Tensor's melancholia threatened to disturb the entire citizenry, and that was most uncivil! So—if these peculiar aliens caused him this distress, by provoking his intellectual curiosity, the remedy was for him to investigate them to his complete satisfaction.... Thus, in this manner, did Tensor get well—and did he learn a bit too....
r. He waited.
"At any rate," the physician continued, "what they did was order you to satisfy this curiosity that is causing all your trouble.
"The reason, of course, isn't that the Council is interested in your cure. But they do desire some coherent information about the aliens. And since it is unlikely that anyone will ever volunteer to take the trouble to investigate them on their own initiative, they felt your illness a satisfactory excuse for requiring you to make the investigation."
Curl sighed. It was monotonous, this trying to carry on a conversation with an unconscious man. However, it was his duty as a physician, and he had promised the Council. One thing he was sure of, though, and that was never again to get involved in teleporting himself about the planet like this on any account. He would send an assistant. Provided he could find one.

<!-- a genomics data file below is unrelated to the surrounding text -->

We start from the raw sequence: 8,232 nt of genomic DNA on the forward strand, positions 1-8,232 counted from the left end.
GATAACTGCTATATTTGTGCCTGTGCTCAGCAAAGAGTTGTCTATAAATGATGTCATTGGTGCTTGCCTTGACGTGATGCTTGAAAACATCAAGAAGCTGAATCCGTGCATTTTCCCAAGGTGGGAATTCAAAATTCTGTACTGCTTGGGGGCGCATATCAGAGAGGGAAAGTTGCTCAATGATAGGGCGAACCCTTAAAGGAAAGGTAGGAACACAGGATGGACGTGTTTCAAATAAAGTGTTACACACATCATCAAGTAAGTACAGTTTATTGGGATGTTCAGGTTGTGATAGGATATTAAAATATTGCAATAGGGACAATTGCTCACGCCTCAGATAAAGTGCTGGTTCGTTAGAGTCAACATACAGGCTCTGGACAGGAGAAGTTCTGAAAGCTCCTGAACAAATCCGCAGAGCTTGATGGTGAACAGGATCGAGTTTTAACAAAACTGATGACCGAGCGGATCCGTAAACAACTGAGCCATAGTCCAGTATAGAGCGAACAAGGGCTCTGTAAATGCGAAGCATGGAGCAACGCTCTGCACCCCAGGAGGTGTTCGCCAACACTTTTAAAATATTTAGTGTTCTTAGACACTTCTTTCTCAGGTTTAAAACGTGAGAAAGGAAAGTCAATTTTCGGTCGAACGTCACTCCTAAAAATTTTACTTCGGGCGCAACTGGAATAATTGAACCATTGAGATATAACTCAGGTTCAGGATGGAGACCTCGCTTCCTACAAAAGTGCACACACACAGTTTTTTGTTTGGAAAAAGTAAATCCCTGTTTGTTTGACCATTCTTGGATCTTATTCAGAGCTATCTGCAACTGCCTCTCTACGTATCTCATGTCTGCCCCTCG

"The Council would like a report when you get back. Do you think you can control yourself if you know that you are go
An interesting concept. Disappointing in execution.
All Martians are humanoid, telepathic, and pretty much immortal. When the Earthlings land, Martian mental culture is upset, so Tensor sets out to satisfy his curiosity about them.
The human explorers are women, which can only mean sex will figure somewhere in the plot--that was the only reason for including women in most pulp stories. The story itself makes no social comment on humanity (directly or as a metaphor) and is not particularly exciting, so doesn't work as an adventure story. The purpose of the story seems to have been to be cute.